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What is chiropractic?

Chiropractic is a licensed healthcare profession that specializes in spinal health. It was founded on the principal that spinal joint dysfunction has widespread affects on your body. In addition to your spine, modern chiropractors use a variety of methods and techniques to assess and treat all joints, head to toe.

The centerpiece of chiropractic treatment is the"adjustment," a controlled force used to free a restricted joint. Many patients choose to undergo regular chiropractic adjustments simply because it makes them feel better.

Does it work?

Chiropractic therapies reliably out-perform conventional treatment methods for back and neck pain. In fact, the American College of Physicians now recommends chiropractic therapies as a first line of defense against back pain. In addition, patients with the following conditions may also benefit from chiropractic treatment:

  • Arthritis

  • Frequent headaches

  • Healing after an accident or whiplash

  • Joint pain and dysfunction

  • Sciatica

  • Fibromyalgia

  • Stiff muscles or muscle aches

How does it work?

Chiropractors use controlled forces to directly improve range of motion and overall function to a joint. In addition, chiropractic adjustments change nerve signals sent to your brain. Many of an adjustment's pain-relieving effects are attributed to direct changes in how your brain understands your body. Many athletes use chiropractic adjustments for this same purpose, optimizing communication between brain and body.

Who needs adjusted?

Because of its excellent safety record, most people are eligible for chiropractic treatment. In fact, many people would benefit from regular checks for joint dysfunction. In particular, regular chiropractic check-ups are recommended for:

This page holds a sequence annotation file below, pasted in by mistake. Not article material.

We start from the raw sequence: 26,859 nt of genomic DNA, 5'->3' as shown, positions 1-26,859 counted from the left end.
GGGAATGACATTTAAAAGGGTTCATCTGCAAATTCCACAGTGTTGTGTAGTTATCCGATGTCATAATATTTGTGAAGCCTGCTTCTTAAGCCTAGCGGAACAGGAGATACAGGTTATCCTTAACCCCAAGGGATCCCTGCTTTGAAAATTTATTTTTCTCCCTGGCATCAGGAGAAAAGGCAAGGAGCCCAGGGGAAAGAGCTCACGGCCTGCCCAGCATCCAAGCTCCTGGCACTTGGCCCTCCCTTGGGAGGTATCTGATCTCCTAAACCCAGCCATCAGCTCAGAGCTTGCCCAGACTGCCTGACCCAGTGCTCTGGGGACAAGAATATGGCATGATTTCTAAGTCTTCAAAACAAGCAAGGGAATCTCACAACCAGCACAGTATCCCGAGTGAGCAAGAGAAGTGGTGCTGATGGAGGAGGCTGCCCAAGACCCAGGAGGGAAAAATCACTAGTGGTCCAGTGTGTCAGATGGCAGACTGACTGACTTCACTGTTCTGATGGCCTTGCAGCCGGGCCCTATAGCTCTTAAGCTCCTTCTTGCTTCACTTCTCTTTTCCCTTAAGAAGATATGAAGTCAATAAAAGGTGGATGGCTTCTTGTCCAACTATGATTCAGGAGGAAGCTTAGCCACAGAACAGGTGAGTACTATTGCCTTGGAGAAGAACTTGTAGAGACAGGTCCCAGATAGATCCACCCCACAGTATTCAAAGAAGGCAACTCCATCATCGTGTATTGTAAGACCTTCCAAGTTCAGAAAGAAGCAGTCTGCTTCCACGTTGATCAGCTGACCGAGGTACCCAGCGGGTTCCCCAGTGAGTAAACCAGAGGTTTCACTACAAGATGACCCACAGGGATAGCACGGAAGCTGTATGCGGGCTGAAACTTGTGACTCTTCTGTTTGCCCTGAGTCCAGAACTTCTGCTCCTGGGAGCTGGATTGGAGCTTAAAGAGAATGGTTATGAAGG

• Athletes

  • Growing children and teens

  • Individuals with poor posture or a sedentary lifestyle

  • Expecting mothers

  • Elderly individuals

  • Individuals doing physically demanding work

Education Requirements

What does it take to be a chiropractor?

1. Four years of undergraduate study.

2. Four years of graduate-level study focused on: 

  • Human Anatomy & Physiology

  • Nutrition & Biochemistry

  • Public Health & Research Methods

  • Diagnostic Imaging & Interpretation

  • Chiropractic Techniques

  • Clinical Diagnosis & Decision Making

  • Physiotherapy & Rehabilitation

3. Two years of clinical experience.

4. Certification by the National Board of Chiropractic Examiners. Applicants are required to pass a four part exam covering:

  • Basic Science

  • Clinical Knowledge

  • Diagnostic Imaging

  • Clinical Decision-Making

  • Practical Clinical Skills

5. State licensing. In the state of Ohio, chiropractors are required to have completed all of the above in addition to (1) demonstrating proficiency in Ohio jurisprudence and (2) achieving board certification in physiotherapy.

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